Citizens from all other countries not listed must sit a new driving test before the end of their first 12 months living in the UK in order to exchange their license for a UK one.

What does a UK driver’s permit look like?

The UK driver’s license is pink with a passport-sized photo, a Union flag and the following details:

  • First name and other names
  • Birth date and country
  • Date of license issue and expiration
  • Issuing agency (usually DVLA)
  • Driver’s number
  • Signature
  • Address
  • Which types of vehicle the permit is valid for.
Example of a UK driver's license
Image: DVLA/Wikimedia Commons

The UK also issues green provisional licenses for learners, which include a red letter “L” on a white background. This document is a valid form of identification in the country.

How to get a British driver’s license

If you fall into one of the groups that require a test before getting a British license, you must first apply for a provisional license. You can do this online via the DVLA (£34) or by filling out a D1 form at a UK Post Office (£43). In England, Scotland, and Wales, you must provide the addresses you’ve lived at for the last three years and one of these documents:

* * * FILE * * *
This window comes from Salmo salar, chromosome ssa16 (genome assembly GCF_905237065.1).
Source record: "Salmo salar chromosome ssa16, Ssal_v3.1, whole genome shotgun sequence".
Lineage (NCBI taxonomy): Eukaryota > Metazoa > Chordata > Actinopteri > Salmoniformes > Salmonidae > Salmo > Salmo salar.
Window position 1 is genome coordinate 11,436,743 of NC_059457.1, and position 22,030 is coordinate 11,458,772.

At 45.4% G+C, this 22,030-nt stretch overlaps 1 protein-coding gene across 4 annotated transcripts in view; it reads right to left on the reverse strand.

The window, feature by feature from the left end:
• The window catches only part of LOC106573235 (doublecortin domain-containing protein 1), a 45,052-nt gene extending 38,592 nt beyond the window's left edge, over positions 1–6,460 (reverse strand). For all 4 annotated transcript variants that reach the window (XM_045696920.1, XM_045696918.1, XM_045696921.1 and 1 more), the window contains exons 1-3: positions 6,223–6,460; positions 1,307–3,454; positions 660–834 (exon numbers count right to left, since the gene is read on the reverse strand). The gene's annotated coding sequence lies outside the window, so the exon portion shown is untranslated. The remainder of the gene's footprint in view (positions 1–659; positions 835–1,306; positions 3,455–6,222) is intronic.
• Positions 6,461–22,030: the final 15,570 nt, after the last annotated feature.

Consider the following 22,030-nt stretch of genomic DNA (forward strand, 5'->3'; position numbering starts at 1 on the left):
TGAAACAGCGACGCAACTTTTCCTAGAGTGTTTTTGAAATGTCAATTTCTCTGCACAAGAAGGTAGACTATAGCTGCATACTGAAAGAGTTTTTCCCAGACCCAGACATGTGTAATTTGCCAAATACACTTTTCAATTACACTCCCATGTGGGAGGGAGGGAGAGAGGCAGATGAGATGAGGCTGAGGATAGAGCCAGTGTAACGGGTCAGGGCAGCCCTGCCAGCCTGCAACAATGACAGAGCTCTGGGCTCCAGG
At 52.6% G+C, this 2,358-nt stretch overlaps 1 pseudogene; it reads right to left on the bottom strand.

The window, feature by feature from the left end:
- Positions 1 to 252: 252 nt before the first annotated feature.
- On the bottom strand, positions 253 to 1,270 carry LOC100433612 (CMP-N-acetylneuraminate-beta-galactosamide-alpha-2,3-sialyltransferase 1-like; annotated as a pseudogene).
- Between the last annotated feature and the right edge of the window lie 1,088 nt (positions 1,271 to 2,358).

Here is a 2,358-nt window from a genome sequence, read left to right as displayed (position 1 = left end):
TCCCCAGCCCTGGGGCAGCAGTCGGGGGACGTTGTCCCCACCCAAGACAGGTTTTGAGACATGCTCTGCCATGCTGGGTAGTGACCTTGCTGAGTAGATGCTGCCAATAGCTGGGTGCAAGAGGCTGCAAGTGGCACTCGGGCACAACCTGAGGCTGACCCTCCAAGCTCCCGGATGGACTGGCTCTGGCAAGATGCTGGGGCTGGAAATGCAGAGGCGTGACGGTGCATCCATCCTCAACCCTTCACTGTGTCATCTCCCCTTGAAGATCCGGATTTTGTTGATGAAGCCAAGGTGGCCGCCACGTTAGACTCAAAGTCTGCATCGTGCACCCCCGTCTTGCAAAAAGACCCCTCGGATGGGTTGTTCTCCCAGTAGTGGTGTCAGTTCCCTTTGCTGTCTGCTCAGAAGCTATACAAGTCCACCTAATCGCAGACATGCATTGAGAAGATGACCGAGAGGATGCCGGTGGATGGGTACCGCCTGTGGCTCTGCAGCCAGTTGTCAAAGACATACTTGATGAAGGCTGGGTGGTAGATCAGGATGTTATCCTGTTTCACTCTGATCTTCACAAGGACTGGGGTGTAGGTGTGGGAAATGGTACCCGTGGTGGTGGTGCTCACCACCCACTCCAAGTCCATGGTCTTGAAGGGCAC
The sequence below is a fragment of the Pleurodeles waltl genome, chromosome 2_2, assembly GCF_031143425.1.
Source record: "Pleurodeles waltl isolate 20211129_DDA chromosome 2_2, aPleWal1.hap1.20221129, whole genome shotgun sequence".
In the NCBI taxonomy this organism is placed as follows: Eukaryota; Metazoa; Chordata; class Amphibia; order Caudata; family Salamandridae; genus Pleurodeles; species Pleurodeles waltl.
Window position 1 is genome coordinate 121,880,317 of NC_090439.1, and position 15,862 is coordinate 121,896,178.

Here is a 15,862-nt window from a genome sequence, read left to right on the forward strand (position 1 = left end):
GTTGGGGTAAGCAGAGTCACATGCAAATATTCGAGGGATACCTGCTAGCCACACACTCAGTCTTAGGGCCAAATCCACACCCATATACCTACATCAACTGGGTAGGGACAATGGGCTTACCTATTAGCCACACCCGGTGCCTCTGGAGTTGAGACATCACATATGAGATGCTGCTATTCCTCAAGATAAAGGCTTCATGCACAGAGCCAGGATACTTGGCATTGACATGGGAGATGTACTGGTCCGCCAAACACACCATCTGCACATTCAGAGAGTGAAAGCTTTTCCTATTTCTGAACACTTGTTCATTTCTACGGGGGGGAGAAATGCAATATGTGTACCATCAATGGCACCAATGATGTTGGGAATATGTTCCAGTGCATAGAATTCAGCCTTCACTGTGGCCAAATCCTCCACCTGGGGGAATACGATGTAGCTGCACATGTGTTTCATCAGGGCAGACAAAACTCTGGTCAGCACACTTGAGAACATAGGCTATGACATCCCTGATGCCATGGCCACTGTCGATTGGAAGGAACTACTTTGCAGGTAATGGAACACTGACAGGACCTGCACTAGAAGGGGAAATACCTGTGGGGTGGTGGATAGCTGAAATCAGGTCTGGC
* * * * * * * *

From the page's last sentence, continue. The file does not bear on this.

• A valid UK passport number (you do not need to send the document itself)
  • A share code, if previously used when applying to the EU Settlement Scheme
  • A current and valid foreign passport with a visa sticker or stamp (called a ‘vignette’) showing you have permission to live in the UK
  • A current and valid Irish passport
  • A UK biometric residence permit (BRP)
  • A travel document